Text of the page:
Tech-savvy young workers might be the biggest cyber liability to your business

Millennials in a circle looking at phones.
Image credit: Pexels (Image credit: Rawpixel / Pexels)

New research from Ivanti has claimed workforce demographics can have a serious effect on your business’ cybersecurity.

The company surveyed over 6,500 employees across the world, with just over half (55%) aged 40 and below, and around 52% were female, giving a fairly even representation between demographics.

The study found younger office workers are more likely to disregard standard password safety guidelines, such as using birth dates, where 34% of those 40 or under admitted to violating this golden rule compared to just 19% of those over 40.

Boomers vs Millennials - who is more of a risk?

Elsewhere, using the same password across multiple devices saw greater admittance across both demographics, but younger workers pulled ahead once again with 38% compared to 28% in the older group.

Phishing scams were found to be greatly underreported by those 40 and under, with 23% saying that they did not report the last phishing attempt they received, with the most likely reason for this being “I didn’t think it was important”. Of the older demographic, just 12% failed to report.

In terms of concern for security threats against businesses, ransomware ranked as the greatest threat, with 23% of employees predicting it to be a critical threat in 2023. Phishing came in a close second, with 22% ranking it as a critical threat in 2023.

But what are the attitudes surrounding cybersecurity training and how do they reflect on these stats?

Of those surveyed, a staggering amount of them revealed that the organizations they worked for did NOT provide any mandatory cybersecurity training, with the US at 30%, UK at 17%, Netherlands at 32%, Japan at 35%, India at 31%, Germany at 22%, France at 43%, Australia at 29% and China at a whopping 65%.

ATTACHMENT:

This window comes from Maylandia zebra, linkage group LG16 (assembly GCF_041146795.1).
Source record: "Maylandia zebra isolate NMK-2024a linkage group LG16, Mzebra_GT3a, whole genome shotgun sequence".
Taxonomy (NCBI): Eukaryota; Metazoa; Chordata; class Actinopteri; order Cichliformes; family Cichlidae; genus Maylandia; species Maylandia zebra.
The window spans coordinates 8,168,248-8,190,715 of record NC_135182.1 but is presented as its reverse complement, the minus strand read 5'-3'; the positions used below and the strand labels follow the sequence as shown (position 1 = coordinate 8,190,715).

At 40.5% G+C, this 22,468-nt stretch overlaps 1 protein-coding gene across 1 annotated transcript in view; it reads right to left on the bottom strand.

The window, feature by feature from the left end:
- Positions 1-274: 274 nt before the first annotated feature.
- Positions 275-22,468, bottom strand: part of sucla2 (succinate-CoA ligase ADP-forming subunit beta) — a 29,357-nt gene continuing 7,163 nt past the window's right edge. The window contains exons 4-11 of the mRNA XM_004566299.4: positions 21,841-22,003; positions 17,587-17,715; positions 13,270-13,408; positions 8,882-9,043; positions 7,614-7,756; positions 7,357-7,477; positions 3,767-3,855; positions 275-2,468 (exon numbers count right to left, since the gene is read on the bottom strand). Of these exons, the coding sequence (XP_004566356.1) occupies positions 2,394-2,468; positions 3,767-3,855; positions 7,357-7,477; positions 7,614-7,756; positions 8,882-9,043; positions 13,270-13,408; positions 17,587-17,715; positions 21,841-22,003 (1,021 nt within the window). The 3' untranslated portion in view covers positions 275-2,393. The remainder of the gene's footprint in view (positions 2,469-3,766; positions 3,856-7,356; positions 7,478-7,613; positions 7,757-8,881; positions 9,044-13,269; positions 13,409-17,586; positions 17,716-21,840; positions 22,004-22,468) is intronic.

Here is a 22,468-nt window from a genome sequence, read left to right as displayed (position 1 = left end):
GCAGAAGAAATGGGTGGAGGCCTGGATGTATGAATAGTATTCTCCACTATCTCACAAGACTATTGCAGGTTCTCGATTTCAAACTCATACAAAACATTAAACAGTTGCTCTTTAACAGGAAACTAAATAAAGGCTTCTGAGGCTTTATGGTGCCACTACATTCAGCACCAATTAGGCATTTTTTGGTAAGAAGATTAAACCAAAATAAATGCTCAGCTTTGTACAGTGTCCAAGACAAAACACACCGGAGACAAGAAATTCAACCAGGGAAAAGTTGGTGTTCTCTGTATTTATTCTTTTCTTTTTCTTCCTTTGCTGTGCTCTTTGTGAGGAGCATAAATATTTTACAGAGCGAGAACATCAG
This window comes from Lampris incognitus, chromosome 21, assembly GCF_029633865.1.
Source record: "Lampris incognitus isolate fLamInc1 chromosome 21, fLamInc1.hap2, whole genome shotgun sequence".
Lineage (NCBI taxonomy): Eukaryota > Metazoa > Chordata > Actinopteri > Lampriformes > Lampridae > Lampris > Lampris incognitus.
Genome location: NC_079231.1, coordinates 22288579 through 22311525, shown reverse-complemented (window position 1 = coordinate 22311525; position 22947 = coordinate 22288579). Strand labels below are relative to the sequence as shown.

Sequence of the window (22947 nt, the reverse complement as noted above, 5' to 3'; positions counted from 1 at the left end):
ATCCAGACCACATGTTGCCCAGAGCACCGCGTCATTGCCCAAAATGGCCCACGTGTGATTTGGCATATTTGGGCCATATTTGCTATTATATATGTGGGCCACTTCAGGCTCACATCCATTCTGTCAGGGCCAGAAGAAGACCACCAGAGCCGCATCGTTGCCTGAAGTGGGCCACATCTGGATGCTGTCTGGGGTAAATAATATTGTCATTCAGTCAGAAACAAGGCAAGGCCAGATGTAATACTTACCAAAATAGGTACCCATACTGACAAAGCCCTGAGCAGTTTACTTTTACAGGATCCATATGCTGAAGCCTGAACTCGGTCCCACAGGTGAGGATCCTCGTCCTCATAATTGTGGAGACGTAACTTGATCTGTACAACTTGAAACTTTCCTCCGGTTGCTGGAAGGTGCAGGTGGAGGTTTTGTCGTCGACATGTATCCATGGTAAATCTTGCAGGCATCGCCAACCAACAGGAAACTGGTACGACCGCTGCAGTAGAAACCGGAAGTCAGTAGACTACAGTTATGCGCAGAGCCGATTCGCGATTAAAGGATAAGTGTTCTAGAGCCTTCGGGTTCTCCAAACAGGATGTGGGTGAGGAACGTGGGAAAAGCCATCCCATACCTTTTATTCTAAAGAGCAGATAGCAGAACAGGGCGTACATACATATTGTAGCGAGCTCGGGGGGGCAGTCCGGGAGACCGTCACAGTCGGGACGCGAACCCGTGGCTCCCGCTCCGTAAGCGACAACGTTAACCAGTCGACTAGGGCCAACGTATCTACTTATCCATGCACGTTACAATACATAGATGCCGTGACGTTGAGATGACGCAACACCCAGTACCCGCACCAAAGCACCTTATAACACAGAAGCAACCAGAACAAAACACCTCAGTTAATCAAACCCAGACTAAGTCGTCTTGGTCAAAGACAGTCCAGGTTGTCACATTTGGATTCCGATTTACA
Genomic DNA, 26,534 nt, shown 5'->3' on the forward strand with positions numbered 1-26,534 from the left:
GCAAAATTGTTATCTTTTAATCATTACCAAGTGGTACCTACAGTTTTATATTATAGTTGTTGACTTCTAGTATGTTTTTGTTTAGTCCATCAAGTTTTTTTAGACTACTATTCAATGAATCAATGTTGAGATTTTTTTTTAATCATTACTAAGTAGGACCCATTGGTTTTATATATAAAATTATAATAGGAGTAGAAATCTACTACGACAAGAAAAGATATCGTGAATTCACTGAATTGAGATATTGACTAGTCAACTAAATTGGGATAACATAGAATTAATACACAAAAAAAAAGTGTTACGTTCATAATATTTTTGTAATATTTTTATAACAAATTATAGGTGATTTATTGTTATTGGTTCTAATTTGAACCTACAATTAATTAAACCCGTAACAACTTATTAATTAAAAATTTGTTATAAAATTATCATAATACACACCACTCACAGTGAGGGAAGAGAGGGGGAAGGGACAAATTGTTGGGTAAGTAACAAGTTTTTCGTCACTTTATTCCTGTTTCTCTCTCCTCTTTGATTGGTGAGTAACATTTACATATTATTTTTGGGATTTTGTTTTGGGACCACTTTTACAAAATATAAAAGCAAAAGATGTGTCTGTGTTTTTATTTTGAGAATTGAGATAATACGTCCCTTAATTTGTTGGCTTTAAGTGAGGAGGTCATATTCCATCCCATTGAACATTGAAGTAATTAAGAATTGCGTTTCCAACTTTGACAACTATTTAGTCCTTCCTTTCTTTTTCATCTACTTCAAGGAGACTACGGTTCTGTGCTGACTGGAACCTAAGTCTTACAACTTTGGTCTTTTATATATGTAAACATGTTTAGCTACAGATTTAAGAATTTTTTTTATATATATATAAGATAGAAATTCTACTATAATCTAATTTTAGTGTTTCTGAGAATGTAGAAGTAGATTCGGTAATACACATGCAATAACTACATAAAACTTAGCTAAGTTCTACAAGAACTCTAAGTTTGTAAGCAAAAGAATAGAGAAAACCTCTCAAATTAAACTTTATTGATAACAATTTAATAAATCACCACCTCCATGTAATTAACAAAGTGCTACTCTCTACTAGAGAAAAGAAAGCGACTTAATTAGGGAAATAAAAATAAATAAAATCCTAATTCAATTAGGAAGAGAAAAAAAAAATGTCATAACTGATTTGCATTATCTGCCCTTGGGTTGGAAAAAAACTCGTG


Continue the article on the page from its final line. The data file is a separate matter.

As mandatory training is most likely to be given to younger new starters, can they be faulted as a security risk when companies are not providing the training needed to protect both themselves and their business? Cybersecurity has only recently become the leading concern among C-suites and executives, with cybersecurity budgets seeing new heights and greater investment in cyber literacy and security training.

Daniel Spicer, CSO at Ivanti, said, “Security leaders need to enable all employees to play defense against threat actors and proactively build an open and welcoming security culture.”

More from TechRadar Pro

Benedict Collins
Staff Writer (Security)

Benedict Collins is a Staff Writer at TechRadar Pro covering privacy and security. Before settling into journalism Ben worked as a Livestream Production Manager, covering games in the National Ice Hockey League for 5 years and contributing heavily to the advancement of livestreaming within the league.

He has a MA in Security, Intelligence and Diplomacy, alongside a BA in Politics with Journalism, both from the University of Buckingham. Outside of work Ben follows many sports; most notably ice hockey and rugby. When not running or climbing, Ben can most often be found deep in the shrubbery of a pub garden.